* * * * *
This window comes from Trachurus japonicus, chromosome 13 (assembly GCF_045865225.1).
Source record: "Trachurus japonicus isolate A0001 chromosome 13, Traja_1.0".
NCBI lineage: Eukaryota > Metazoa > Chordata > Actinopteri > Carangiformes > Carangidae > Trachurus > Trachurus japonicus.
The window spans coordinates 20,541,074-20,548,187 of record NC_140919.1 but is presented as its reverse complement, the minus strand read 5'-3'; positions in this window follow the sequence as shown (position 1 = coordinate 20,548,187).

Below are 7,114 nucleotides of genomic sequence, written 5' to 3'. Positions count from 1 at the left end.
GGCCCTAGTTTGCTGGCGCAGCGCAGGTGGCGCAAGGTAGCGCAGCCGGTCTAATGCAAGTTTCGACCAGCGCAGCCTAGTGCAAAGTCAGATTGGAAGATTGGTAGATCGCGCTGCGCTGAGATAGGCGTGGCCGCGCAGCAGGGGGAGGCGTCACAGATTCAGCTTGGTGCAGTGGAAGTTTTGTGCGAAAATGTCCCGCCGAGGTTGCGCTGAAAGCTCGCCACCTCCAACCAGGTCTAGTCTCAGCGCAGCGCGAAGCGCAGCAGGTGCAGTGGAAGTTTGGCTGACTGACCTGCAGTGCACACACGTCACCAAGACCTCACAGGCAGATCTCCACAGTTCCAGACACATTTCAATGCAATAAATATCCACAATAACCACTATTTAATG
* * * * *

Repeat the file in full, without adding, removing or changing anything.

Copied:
This window comes from Trachurus japonicus, chromosome 13 (assembly GCF_045865225.1).
Source record: "Trachurus japonicus isolate A0001 chromosome 13, Traja_1.0".
NCBI lineage: Eukaryota > Metazoa > Chordata > Actinopteri > Carangiformes > Carangidae > Trachurus > Trachurus japonicus.
The window spans coordinates 20,541,074-20,548,187 of record NC_140919.1 but is presented as its reverse complement, the minus strand read 5'-3'; positions in this window follow the sequence as shown (position 1 = coordinate 20,548,187).

Below are 7,114 nucleotides of genomic sequence, written 5' to 3'. Positions count from 1 at the left end.
GGCCCTAGTTTGCTGGCGCAGCGCAGGTGGCGCAAGGTAGCGCAGCCGGTCTAATGCAAGTTTCGACCAGCGCAGCCTAGTGCAAAGTCAGATTGGAAGATTGGTAGATCGCGCTGCGCTGAGATAGGCGTGGCCGCGCAGCAGGGGGAGGCGTCACAGATTCAGCTTGGTGCAGTGGAAGTTTTGTGCGAAAATGTCCCGCCGAGGTTGCGCTGAAAGCTCGCCACCTCCAACCAGGTCTAGTCTCAGCGCAGCGCGAAGCGCAGCAGGTGCAGTGGAAGTTTGGCTGACTGACCTGCAGTGCACACACGTCACCAAGACCTCACAGGCAGATCTCCACAGTTCCAGACACATTTCAATGCAATAAATATCCACAATAACCACTATTTAATG